Tuesday, May 27, 2008

Icarus In Flight

By Hayden Thorne

I'm super excited about this new release - Hayden's written a gay Victorian Historical Romance for Teens!

James is wealthy and hates school.

Daniel is penniless and ambitious - alone in the world but for a brother.

James and Daniel meet at school and become friends. Their friendship soon grows to something more. But it's the mid 1800s in England, and there's not much future in loving another guy.

Then James' father dies, leaving young James wealthy and beset with responsibilities. Daniel's brother also dies in a freak accident, and now he is truly alone in the world. Or is he?

Both young men struggle with their losses, how to live their lives, and how to deal with their love for each other.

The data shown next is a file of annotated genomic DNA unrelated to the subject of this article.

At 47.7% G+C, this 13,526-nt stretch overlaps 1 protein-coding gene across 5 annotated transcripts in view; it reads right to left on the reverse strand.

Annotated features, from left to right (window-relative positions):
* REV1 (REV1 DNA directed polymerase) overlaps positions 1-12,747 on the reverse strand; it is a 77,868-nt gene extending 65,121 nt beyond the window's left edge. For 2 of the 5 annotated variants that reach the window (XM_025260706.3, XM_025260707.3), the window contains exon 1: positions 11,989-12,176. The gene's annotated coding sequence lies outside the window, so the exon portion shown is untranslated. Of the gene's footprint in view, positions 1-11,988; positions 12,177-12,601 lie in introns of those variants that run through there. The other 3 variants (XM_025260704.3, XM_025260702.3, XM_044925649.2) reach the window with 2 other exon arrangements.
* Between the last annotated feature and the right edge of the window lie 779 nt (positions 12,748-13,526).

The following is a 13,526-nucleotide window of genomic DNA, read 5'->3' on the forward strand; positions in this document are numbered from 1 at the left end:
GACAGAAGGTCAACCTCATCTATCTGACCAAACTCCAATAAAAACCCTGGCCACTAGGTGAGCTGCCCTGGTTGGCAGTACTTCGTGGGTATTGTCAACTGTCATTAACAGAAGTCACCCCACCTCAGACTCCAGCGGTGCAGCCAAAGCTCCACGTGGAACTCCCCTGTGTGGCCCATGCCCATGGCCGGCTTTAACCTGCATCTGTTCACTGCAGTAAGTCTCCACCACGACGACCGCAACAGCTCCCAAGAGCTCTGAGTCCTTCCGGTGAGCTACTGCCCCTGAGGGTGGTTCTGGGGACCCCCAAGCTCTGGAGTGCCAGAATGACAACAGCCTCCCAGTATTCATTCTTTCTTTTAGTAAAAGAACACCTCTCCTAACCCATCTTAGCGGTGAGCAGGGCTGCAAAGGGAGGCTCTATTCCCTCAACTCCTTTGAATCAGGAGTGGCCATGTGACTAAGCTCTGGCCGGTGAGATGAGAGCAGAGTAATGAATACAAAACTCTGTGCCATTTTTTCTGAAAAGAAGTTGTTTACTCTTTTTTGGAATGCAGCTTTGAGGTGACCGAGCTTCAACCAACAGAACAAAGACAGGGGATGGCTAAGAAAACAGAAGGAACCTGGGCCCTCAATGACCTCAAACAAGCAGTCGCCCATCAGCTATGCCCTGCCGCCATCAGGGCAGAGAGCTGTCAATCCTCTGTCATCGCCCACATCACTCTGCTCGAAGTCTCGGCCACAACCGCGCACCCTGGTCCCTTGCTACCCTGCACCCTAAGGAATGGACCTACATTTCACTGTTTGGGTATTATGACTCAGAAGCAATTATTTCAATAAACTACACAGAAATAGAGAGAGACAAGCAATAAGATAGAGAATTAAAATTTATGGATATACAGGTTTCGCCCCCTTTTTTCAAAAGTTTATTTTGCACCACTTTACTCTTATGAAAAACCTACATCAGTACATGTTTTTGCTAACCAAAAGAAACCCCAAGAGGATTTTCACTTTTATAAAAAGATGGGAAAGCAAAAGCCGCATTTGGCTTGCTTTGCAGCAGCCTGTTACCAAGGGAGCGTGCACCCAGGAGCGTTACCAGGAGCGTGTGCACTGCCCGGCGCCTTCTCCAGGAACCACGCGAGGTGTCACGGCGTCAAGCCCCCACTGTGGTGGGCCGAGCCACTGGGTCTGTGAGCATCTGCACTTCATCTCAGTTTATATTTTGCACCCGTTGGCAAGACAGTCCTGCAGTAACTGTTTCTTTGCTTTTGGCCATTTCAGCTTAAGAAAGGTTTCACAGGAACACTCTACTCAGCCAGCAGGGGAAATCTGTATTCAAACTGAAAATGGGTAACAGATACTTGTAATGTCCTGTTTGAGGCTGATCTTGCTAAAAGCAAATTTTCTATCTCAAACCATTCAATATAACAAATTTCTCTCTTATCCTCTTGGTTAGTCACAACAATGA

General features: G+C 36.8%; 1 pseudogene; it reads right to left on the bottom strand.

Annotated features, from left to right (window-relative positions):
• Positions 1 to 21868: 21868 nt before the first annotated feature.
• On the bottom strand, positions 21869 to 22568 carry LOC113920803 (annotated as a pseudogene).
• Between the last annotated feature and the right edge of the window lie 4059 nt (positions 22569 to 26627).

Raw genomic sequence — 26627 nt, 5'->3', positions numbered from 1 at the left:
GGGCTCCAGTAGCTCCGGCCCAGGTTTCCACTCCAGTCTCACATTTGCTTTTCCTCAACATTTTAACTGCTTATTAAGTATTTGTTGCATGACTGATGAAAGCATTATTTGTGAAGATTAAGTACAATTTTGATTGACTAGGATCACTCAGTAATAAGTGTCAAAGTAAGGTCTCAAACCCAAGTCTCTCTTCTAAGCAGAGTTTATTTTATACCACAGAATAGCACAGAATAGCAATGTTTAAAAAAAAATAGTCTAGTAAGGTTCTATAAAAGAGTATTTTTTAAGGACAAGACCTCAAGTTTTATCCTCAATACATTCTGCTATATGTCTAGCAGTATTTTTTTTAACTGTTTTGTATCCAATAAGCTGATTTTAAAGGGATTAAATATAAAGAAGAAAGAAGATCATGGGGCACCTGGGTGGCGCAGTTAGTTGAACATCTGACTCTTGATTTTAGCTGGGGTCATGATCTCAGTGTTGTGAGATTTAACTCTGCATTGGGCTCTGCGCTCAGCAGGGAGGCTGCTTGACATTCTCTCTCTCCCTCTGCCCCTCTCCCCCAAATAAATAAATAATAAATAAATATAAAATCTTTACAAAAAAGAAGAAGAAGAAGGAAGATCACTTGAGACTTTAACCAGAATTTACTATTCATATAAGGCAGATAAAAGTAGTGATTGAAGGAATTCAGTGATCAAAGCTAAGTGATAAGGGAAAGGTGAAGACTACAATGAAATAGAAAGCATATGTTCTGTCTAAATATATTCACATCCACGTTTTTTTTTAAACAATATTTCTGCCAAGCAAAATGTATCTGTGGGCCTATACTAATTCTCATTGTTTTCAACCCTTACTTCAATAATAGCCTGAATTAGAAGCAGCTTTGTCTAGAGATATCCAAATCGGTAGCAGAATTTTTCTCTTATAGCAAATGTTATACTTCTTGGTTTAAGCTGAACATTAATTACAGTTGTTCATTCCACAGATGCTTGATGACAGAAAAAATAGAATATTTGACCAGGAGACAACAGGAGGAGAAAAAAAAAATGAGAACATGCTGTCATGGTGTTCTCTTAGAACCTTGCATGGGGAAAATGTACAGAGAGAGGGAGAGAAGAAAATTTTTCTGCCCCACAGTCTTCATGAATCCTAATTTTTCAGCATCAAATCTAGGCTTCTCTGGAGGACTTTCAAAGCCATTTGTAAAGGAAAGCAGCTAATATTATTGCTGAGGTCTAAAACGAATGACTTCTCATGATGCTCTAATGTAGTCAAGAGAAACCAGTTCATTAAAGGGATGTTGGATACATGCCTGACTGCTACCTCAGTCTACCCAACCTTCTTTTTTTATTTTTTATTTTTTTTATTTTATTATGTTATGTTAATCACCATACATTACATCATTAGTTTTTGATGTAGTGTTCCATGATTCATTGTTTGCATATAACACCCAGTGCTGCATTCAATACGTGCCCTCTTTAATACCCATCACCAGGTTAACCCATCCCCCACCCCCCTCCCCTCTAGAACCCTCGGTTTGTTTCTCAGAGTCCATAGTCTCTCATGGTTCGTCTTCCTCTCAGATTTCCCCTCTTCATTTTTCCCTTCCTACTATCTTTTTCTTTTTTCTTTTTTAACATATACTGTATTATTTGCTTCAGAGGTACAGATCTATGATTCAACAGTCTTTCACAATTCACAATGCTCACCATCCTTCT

Add your review of this book in "comments!"

While "Icarus in Flight" isn't officially out until September 2008, it is already available at some booksellers, including Amazon and Lambda Rising.


Erastes said...

I can express how pleased I am that Hayden has had success (not that I doubted it for a moment.)

This book (and the other two, Masks: Rise of Heroes and Banshee (another historical) are all wonderful and simply light years above what most of us are churning out. I can't wait to get the printed copies in my sticky hands.

ReadWriteGo said...

Aha! I was wondering why I couldn't find this book at the library - it's not even out yet. I will check out Amazon.

Anonymous said...

Hayden Thorne’s Icarus in Flight, is a truly remarkable Victorian love story set in England in 1841. 12 year old James is introduced to a new boy in school, Daniel, a poor, frail orphan, who is the target of bullying. Upper-class James takes Daniel under his wing, offering him protection and takes on the task of enriching Daniel’s life with culture thereby making him suitable as a comrade.